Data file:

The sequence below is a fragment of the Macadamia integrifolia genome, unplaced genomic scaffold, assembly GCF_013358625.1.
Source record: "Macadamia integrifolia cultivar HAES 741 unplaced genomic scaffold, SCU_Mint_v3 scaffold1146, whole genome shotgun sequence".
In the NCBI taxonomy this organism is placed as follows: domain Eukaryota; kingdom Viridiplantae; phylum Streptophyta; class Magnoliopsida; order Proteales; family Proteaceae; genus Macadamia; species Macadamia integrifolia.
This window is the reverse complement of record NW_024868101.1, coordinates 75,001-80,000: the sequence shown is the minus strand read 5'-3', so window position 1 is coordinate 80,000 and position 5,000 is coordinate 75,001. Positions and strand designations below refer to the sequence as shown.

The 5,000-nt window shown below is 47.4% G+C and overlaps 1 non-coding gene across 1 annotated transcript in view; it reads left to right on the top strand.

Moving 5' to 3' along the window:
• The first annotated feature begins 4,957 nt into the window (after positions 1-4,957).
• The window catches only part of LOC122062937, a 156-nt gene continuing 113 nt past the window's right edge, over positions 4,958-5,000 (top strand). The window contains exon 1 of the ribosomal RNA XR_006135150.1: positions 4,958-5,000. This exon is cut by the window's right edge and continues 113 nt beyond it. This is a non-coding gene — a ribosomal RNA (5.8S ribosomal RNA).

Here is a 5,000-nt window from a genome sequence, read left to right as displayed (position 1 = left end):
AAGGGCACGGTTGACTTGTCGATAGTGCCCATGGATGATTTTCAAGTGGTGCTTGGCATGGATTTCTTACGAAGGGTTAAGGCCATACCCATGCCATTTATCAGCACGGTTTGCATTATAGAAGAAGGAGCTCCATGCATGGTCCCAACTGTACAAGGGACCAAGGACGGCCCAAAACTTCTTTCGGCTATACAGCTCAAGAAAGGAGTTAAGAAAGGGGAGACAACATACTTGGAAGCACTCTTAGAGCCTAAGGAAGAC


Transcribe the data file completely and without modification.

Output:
The sequence below is a fragment of the Macadamia integrifolia genome, unplaced genomic scaffold, assembly GCF_013358625.1.
Source record: "Macadamia integrifolia cultivar HAES 741 unplaced genomic scaffold, SCU_Mint_v3 scaffold1146, whole genome shotgun sequence".
In the NCBI taxonomy this organism is placed as follows: domain Eukaryota; kingdom Viridiplantae; phylum Streptophyta; class Magnoliopsida; order Proteales; family Proteaceae; genus Macadamia; species Macadamia integrifolia.
This window is the reverse complement of record NW_024868101.1, coordinates 75,001-80,000: the sequence shown is the minus strand read 5'-3', so window position 1 is coordinate 80,000 and position 5,000 is coordinate 75,001. Positions and strand designations below refer to the sequence as shown.

The 5,000-nt window shown below is 47.4% G+C and overlaps 1 non-coding gene across 1 annotated transcript in view; it reads left to right on the top strand.

Moving 5' to 3' along the window:
• The first annotated feature begins 4,957 nt into the window (after positions 1-4,957).
• The window catches only part of LOC122062937, a 156-nt gene continuing 113 nt past the window's right edge, over positions 4,958-5,000 (top strand). The window contains exon 1 of the ribosomal RNA XR_006135150.1: positions 4,958-5,000. This exon is cut by the window's right edge and continues 113 nt beyond it. This is a non-coding gene — a ribosomal RNA (5.8S ribosomal RNA).

Here is a 5,000-nt window from a genome sequence, read left to right as displayed (position 1 = left end):
AAGGGCACGGTTGACTTGTCGATAGTGCCCATGGATGATTTTCAAGTGGTGCTTGGCATGGATTTCTTACGAAGGGTTAAGGCCATACCCATGCCATTTATCAGCACGGTTTGCATTATAGAAGAAGGAGCTCCATGCATGGTCCCAACTGTACAAGGGACCAAGGACGGCCCAAAACTTCTTTCGGCTATACAGCTCAAGAAAGGAGTTAAGAAAGGGGAGACAACATACTTGGAAGCACTCTTAGAGCCTAAGGAAGAC